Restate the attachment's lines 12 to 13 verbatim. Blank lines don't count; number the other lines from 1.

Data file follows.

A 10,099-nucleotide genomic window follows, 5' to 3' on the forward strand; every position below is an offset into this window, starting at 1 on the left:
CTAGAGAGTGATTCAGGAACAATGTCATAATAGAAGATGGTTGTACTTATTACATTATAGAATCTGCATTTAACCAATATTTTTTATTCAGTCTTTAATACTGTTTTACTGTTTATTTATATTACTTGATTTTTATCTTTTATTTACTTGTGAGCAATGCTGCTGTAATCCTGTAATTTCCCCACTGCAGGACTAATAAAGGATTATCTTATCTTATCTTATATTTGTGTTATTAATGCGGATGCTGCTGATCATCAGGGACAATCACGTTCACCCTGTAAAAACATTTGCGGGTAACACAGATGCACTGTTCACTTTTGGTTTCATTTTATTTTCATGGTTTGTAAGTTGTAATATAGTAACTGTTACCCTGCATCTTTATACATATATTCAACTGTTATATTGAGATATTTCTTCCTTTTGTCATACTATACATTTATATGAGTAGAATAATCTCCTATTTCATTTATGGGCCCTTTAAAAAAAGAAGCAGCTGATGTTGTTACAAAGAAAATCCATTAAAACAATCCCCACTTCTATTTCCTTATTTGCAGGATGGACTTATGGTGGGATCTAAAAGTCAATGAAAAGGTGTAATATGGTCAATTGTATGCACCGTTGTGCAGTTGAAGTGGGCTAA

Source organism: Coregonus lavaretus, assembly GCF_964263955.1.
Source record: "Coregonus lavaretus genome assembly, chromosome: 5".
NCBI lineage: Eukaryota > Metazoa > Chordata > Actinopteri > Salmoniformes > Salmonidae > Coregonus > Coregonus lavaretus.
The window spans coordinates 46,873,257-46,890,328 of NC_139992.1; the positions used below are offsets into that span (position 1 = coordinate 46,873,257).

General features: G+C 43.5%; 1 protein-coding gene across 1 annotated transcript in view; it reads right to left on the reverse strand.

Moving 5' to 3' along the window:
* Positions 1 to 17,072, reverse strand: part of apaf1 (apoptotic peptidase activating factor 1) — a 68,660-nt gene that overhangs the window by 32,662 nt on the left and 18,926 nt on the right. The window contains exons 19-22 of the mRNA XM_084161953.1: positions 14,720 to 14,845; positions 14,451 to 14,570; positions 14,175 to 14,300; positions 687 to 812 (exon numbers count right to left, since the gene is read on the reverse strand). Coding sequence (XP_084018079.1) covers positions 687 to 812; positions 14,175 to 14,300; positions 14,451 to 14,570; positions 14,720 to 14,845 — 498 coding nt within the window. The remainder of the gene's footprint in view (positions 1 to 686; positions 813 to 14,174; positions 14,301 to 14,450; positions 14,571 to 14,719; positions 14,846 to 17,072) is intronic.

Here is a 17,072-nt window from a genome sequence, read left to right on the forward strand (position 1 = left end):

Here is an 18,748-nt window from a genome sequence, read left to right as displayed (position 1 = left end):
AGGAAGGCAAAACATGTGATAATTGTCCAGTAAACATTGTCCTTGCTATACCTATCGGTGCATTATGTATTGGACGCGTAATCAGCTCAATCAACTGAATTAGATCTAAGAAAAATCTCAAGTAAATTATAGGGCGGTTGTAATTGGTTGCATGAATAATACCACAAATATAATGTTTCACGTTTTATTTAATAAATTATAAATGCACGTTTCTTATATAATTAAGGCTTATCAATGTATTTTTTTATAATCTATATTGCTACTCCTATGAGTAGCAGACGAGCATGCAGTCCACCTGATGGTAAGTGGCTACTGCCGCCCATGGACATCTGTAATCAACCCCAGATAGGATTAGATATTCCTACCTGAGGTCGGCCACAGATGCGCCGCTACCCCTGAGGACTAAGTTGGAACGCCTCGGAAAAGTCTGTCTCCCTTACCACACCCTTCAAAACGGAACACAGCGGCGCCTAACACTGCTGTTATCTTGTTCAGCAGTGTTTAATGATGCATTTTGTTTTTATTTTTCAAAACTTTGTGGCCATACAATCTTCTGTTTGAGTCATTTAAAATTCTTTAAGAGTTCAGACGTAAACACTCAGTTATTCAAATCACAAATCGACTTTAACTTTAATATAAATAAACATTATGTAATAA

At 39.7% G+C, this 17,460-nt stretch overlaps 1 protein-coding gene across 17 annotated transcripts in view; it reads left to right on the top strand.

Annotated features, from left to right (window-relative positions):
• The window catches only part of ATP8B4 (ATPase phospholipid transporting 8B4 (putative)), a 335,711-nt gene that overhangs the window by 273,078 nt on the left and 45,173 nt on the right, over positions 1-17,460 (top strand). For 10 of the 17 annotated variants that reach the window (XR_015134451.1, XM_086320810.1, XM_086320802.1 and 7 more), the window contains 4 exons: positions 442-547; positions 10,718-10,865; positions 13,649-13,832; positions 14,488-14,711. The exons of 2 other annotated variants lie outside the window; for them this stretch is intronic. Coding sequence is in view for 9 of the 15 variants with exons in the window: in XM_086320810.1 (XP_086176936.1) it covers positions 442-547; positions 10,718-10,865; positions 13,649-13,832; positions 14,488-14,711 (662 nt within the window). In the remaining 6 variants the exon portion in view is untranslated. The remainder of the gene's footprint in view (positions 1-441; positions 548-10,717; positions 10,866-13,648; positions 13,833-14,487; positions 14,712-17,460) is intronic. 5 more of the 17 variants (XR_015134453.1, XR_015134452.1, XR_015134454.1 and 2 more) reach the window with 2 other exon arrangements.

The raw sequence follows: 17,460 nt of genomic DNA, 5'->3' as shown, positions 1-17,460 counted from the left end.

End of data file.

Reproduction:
AGGAAGGCAAAACATGTGATAATTGTCCAGTAAACATTGTCCTTGCTATACCTATCGGTGCATTATGTATTGGACGCGTAATCAGCTCAATCAACTGAATTAGATCTAAGAAAAATCTCAAGTAAATTATAGGGCGGTTGTAATTGGTTGCATGAATAATACCACAAATATAATGTTTCACGTTTTATTTAATAAATTATAAATGCACGTTTCTTATATAATTAAGGCTTATCAATGTATTTTTTTATAATCTATATTGCTACTCCTATGAGTAGCAGACGAGCATGCAGTCCACCTGATGGTAAGTGGCTACTGCCGCCCATGGACATCTGTAATCAACCCCAGATAGGATTAGATATTCCTACCTGAGGTCGGCCACAGATGCGCCGCTACCCCTGAGGACTAAGTTGGAACGCCTCGGAAAAGTCTGTCTCCCTTACCACACCCTTCAAAACGGAACACAGCGGCGCCTAACACTGCTGTTATCTTGTTCAGCAGTGTTTAATGATGCATTTTGTTTTTATTTTTCAAAACTTTGTGGCCATACAATCTTCTGTTTGAGTCATTTAAAATTCTTTAAGAGTTCAGACGTAAACACTCAGTTATTCAAATCACAAATCGACTTTAACTTTAATATAAATAAACATTATGTAATAA

At 39.7% G+C, this 17,460-nt stretch overlaps 1 protein-coding gene across 17 annotated transcripts in view; it reads left to right on the top strand.